Austin Street Is Up for Grabs

December 27, 2007 at 11:17 pm 3 comments

sign1.jpgThere’s a new cyber parlor game going on for Forest Hills, in which people speculate on what is going to replace whichever store has recently gone out of business—and there’s a lot of that happening lately. In general, what comes out of these online discussions is some degree of chain-store anxiety, a wistfulness for the days when mom-and-pop stores were the norm, and a hope that better restaurants will make their way here. There is also some comparing to a neighborhood like Park Slope, where originality and charm remain predominant commercial characteristics of 7th Ave. and environs.

Today I walked around Austin and the streets that run perpendicular to it while doing errands in the mist, and it became clear that Forest Hills’ character is not only in an enormous transition, but in a schizophrenic one at that. There are stores that open and stay in business for a year or less; there are longtime places like Baskin Robbins, Mandee, and UJs Luncheonette unable to stay in business because of skyrocketing rents. The high-speed turnover indicates that not even the retailers, who are plunking down investment money, quite understand where all of this is heading.

There’s the influx of Manhattan and Brooklyn could-have-beens. They come with certain standards and expectations, as well as kids and at least one car, and find out fast that it’s not Park Slope precisely because it’s not economically/politically homogeneous here. There are now sizable Russian and Bukharian communities that support the small ethnic specialty food markets on 108th Street but also like their lattes and cashmere sweaters, even if they don’t frequent Banana Republic or Nicks Pizza. Then, on weekends, restaurants are overrun by twenty-somethings who come here from all over Queens and trash the place. And, finally, there are the old timers, now middle aged and up but who truly love Forest Hills and still prefer to do their shopping and dining here for convenience’s sake and because that’s what they’ve always done. A store or restaurant that baffles one socioeconomic group makes perfect sense to another, which is reasonable given how hard this area is to pin down.

The real mystery is how this will all shake down over time. What this place looks in a few years will be not only a response to what Forest Hills wants and needs but also a reflection of who we are demographically. It’s all changing, as Queens becomes the next big thing, immigrant communities entrench via second and third generations, and America’s common culture (as pitiful as that is) brings about a convergence of thinking among younger generations. Stay tuned—an interesting bit of reality TV is playing out live before your eyes, if you choose to watch.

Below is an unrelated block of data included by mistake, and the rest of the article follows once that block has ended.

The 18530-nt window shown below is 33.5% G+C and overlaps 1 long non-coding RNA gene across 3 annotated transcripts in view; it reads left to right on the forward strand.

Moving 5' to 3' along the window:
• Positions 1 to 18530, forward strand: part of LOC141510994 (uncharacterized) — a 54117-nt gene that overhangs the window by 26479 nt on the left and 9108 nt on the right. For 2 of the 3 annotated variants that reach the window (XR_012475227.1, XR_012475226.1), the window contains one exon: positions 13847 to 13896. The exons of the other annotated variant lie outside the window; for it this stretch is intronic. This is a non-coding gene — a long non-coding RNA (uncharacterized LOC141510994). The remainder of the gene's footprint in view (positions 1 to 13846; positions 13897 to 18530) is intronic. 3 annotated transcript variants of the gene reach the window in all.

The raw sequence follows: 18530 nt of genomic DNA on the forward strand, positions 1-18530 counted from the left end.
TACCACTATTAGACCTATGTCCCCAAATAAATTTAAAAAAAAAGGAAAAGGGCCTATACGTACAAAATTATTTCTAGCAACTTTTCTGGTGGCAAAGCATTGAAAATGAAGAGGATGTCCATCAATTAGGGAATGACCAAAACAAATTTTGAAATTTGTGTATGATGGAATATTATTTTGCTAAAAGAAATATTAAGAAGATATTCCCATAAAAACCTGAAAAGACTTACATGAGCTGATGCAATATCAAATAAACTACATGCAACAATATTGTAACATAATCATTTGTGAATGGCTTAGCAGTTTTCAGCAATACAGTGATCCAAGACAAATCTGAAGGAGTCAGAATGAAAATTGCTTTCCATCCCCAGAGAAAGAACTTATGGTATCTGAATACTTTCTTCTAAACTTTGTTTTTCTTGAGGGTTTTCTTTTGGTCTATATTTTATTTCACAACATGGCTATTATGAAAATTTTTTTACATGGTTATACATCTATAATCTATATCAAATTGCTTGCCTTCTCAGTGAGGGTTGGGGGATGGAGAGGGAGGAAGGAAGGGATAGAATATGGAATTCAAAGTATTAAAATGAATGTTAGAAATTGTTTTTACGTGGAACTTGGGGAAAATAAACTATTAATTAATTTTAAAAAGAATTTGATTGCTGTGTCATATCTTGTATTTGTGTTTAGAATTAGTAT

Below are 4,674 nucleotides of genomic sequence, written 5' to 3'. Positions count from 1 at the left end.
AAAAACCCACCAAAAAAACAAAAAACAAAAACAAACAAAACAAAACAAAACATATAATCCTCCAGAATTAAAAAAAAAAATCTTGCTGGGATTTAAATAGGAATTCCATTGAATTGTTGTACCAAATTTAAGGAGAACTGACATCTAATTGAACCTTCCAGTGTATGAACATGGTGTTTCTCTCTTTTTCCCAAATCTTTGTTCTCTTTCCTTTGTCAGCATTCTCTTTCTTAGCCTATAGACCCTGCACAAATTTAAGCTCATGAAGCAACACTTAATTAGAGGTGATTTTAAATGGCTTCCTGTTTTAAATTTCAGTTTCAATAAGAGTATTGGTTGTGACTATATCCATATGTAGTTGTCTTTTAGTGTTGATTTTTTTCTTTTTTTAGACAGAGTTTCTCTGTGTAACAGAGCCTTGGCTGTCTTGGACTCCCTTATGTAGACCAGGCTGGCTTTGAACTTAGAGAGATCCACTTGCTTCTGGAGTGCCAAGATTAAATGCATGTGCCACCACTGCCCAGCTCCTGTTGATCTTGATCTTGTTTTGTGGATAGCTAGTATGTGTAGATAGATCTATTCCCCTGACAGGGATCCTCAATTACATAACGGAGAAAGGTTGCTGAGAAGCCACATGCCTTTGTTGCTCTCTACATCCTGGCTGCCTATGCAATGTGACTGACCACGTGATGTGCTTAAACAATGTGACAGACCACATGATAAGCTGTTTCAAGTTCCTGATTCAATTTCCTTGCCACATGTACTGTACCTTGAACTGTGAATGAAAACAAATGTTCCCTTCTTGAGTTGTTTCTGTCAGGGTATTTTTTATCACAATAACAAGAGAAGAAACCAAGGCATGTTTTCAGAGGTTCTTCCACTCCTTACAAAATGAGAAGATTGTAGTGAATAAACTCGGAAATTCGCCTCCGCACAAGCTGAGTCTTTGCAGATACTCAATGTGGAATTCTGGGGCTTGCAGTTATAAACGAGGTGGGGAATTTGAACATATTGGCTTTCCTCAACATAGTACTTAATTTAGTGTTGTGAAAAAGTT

Entry filed under: Austin Street, Forest Hills, Queens, Rant.

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3 Comments Add your own

  • 1. Rafael  |  December 29, 2007 at 10:26 am

    The biggest problem with Queens in gerneral is that there appears to be no sense of history or respect for it.

    There are no parts of Queens (with the exception of Jackson Heights )that has the beauty and historic preservation that Park Slop, Brooklyn Heights, Fort Greene, or Caroll Gardens have.

    Most people want Queens to finally become a respected borough of Manhattan but they still see a poorly planned infrastructure.

    Anyone can tare down a historic home and build a yellow brick monstrosity with shiney golden bars and plastic awnings.

    Kew Gardens has some of the most amazing history of any borough but as each day that goes by you can see less and less of it as builders and owners do what they want without approval from the building and zoning department.

    The building and zoning boards are obviously not interested or are receiving kick backs for letting rules and regulations slide.

    The reason Jackson Heights is attracting people from Manhattan and Brookly is that it delivers the historic old New York charm and sensibility that they are accustomed to.

    There is still a sense of community and respect for history in Jackson Heights. This gives residents pride which makes business owners want to deliver in meeting their needs.

  • 2. karbeth  |  December 29, 2007 at 11:38 am

    Rafael, I’m not sure I agree with all you write about Jackson Heights (from firsthand experience; I’m there several times each week), but I have definitely noticed a more forward-thinking crowd there. The arts scene is pretty impressive, a few new stores (e.g., Espresso 77) are terrific, and there is less apathy overall. I also prefer the cafe con leche at Seba Seba and a few other places to anything I can get around here. But then I come back to Forest Hills and the sense of space and feeling of being in a village hits me pleasantly in the face.

    The building and zoning boards have done a horrendous job of managing new development in Forest Hills; the monstrosities you aptly note are symptomatic of short-term thinking, a quick buck for someone or something. Wish I knew who or what.

    Thanks for contributing your thoughts.

  • 3. Anonymous  |  July 8, 2008 at 11:03 pm

    Too damned many asians!


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